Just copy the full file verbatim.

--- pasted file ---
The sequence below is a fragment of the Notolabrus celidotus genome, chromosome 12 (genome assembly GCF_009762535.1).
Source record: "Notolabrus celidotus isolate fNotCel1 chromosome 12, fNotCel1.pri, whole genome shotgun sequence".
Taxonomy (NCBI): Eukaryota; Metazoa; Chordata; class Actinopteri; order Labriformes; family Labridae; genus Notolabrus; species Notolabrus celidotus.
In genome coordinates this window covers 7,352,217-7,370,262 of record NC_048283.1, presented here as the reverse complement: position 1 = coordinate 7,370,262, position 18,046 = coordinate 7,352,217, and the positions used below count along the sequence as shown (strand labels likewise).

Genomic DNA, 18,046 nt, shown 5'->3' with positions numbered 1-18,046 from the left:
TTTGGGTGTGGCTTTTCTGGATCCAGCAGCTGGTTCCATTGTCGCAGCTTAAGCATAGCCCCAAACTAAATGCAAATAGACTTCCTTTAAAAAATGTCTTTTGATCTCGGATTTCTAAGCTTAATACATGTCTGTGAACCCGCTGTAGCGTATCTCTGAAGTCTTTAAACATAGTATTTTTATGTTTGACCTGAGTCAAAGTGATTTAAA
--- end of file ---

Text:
The sequence below is a fragment of the Notolabrus celidotus genome, chromosome 12 (genome assembly GCF_009762535.1).
Source record: "Notolabrus celidotus isolate fNotCel1 chromosome 12, fNotCel1.pri, whole genome shotgun sequence".
Taxonomy (NCBI): Eukaryota; Metazoa; Chordata; class Actinopteri; order Labriformes; family Labridae; genus Notolabrus; species Notolabrus celidotus.
In genome coordinates this window covers 7,352,217-7,370,262 of record NC_048283.1, presented here as the reverse complement: position 1 = coordinate 7,370,262, position 18,046 = coordinate 7,352,217, and the positions used below count along the sequence as shown (strand labels likewise).

Genomic DNA, 18,046 nt, shown 5'->3' with positions numbered 1-18,046 from the left:
TTTGGGTGTGGCTTTTCTGGATCCAGCAGCTGGTTCCATTGTCGCAGCTTAAGCATAGCCCCAAACTAAATGCAAATAGACTTCCTTTAAAAAATGTCTTTTGATCTCGGATTTCTAAGCTTAATACATGTCTGTGAACCCGCTGTAGCGTATCTCTGAAGTCTTTAAACATAGTATTTTTATGTTTGACCTGAGTCAAAGTGATTTAAA